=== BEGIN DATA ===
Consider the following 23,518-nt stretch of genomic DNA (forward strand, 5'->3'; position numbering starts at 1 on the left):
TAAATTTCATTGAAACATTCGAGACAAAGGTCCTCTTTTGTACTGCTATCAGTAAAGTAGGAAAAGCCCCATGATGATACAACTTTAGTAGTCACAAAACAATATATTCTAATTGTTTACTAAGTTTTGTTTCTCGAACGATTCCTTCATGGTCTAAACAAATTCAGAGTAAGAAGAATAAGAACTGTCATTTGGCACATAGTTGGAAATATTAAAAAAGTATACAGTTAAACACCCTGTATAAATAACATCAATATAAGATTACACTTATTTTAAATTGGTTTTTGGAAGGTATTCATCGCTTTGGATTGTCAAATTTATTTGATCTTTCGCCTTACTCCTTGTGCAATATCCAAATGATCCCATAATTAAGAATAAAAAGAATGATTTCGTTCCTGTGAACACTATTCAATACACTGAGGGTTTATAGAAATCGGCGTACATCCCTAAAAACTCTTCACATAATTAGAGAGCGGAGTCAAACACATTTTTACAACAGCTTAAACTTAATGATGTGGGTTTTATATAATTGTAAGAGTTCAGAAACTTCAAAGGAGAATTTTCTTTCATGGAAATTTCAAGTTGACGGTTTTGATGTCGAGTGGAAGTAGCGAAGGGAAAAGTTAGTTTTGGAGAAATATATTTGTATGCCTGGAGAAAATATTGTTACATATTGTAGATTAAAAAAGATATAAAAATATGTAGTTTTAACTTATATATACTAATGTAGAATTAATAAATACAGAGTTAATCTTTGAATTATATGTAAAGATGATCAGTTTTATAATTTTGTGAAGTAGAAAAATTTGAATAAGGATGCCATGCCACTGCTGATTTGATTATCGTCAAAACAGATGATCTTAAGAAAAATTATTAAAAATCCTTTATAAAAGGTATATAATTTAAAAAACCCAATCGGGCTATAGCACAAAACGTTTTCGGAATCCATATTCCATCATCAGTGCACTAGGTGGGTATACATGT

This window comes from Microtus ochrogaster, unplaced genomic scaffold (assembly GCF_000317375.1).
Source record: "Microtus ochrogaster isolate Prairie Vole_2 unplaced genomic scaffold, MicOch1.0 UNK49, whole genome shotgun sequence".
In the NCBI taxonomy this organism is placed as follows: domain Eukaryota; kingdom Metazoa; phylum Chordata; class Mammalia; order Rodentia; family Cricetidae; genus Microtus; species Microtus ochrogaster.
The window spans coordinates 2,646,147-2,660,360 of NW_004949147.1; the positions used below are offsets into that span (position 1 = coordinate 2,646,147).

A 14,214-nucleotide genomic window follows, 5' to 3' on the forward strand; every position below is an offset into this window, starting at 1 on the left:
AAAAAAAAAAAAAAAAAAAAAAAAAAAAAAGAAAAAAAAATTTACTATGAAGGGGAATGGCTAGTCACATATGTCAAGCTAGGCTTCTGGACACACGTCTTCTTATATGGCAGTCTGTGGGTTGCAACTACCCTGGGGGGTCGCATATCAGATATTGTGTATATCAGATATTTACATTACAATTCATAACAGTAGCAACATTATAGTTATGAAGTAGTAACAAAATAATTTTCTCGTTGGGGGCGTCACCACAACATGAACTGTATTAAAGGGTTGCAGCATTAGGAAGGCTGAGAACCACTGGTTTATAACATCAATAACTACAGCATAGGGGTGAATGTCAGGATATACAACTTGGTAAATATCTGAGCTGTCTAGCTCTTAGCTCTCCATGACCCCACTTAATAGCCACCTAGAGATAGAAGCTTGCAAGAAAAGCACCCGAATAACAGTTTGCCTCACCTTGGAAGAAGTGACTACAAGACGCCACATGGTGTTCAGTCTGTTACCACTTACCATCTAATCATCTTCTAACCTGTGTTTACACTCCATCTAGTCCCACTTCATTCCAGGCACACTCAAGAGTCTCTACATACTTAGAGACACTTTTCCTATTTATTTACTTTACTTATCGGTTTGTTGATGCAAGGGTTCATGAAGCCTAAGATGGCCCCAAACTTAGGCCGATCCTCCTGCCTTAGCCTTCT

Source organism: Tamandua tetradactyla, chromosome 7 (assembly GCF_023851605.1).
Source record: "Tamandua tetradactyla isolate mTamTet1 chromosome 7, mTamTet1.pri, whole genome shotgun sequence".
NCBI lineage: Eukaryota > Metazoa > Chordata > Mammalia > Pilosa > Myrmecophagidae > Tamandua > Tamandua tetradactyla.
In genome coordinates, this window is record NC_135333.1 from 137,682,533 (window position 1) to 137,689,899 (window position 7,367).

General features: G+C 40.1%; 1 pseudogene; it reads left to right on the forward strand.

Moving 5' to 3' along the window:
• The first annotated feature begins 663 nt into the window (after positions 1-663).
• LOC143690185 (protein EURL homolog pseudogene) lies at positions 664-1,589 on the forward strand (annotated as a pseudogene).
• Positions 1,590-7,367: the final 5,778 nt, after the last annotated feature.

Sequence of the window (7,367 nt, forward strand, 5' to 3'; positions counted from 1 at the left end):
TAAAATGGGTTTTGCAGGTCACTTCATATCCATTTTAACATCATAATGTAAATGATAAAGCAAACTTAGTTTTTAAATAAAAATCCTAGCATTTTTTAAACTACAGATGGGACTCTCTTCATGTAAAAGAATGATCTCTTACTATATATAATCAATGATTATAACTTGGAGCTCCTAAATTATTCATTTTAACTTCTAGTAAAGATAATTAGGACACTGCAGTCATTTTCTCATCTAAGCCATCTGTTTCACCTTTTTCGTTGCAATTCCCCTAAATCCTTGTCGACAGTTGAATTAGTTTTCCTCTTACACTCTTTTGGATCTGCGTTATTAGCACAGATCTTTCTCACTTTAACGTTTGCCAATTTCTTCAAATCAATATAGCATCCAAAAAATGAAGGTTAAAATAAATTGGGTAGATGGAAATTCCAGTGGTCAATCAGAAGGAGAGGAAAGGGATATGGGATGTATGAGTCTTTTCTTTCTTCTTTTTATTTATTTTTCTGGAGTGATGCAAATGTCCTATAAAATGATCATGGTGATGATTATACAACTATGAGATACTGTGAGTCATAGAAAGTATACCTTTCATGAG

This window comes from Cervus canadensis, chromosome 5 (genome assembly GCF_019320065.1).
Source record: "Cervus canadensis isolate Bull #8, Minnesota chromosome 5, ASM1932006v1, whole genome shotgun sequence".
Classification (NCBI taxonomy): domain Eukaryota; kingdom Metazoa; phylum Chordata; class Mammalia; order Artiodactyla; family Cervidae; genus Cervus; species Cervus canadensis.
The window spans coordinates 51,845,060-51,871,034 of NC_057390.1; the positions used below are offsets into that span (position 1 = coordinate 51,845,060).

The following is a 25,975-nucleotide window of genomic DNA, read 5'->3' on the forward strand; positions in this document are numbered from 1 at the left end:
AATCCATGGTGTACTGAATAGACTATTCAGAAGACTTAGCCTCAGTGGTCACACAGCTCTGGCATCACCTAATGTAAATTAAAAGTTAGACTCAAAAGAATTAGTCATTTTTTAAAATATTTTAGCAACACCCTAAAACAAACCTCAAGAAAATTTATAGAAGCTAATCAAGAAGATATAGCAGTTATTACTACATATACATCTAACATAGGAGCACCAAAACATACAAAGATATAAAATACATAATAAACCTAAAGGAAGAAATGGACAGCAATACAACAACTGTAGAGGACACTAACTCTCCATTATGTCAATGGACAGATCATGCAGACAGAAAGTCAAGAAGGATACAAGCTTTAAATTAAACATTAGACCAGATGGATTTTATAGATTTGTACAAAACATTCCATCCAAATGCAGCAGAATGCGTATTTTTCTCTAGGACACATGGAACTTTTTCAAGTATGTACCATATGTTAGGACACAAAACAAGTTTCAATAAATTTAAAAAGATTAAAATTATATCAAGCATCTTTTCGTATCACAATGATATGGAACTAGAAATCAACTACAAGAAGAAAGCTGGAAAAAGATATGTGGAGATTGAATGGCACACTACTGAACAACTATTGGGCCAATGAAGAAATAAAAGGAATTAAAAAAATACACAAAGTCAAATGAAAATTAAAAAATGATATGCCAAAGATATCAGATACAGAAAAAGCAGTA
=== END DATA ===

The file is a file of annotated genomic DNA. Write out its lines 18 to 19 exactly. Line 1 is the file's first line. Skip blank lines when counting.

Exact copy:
Sequence of the window (7,367 nt, forward strand, 5' to 3'; positions counted from 1 at the left end):
TAAAATGGGTTTTGCAGGTCACTTCATATCCATTTTAACATCATAATGTAAATGATAAAGCAAACTTAGTTTTTAAATAAAAATCCTAGCATTTTTTAAACTACAGATGGGACTCTCTTCATGTAAAAGAATGATCTCTTACTATATATAATCAATGATTATAACTTGGAGCTCCTAAATTATTCATTTTAACTTCTAGTAAAGATAATTAGGACACTGCAGTCATTTTCTCATCTAAGCCATCTGTTTCACCTTTTTCGTTGCAATTCCCCTAAATCCTTGTCGACAGTTGAATTAGTTTTCCTCTTACACTCTTTTGGATCTGCGTTATTAGCACAGATCTTTCTCACTTTAACGTTTGCCAATTTCTTCAAATCAATATAGCATCCAAAAAATGAAGGTTAAAATAAATTGGGTAGATGGAAATTCCAGTGGTCAATCAGAAGGAGAGGAAAGGGATATGGGATGTATGAGTCTTTTCTTTCTTCTTTTTATTTATTTTTCTGGAGTGATGCAAATGTCCTATAAAATGATCATGGTGATGATTATACAACTATGAGATACTGTGAGTCATAGAAAGTATACCTTTCATGAG